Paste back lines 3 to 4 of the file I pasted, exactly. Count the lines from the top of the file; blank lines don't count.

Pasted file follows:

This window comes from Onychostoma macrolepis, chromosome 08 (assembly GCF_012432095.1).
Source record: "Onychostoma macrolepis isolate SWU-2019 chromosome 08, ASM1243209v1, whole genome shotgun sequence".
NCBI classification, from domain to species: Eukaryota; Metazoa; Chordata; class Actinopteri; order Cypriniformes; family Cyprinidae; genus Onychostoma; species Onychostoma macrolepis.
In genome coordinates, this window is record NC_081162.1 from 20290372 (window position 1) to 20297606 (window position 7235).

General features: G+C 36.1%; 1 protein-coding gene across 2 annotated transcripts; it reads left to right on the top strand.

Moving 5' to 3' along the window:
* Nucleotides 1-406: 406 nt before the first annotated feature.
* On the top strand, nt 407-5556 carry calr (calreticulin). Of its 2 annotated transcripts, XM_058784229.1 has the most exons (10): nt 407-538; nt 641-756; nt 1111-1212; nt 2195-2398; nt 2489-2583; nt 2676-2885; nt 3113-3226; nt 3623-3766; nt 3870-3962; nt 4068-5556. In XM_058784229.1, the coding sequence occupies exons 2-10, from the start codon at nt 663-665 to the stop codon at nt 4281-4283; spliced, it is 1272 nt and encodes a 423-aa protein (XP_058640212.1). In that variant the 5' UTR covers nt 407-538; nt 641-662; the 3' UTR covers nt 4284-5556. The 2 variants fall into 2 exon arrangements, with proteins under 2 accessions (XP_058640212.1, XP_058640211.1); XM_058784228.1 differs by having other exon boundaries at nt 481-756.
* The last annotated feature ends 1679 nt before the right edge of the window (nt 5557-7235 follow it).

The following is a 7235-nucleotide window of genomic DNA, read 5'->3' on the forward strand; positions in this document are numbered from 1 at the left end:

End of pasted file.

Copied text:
NCBI classification, from domain to species: Eukaryota; Metazoa; Chordata; class Actinopteri; order Cypriniformes; family Cyprinidae; genus Onychostoma; species Onychostoma macrolepis.
In genome coordinates, this window is record NC_081162.1 from 20290372 (window position 1) to 20297606 (window position 7235).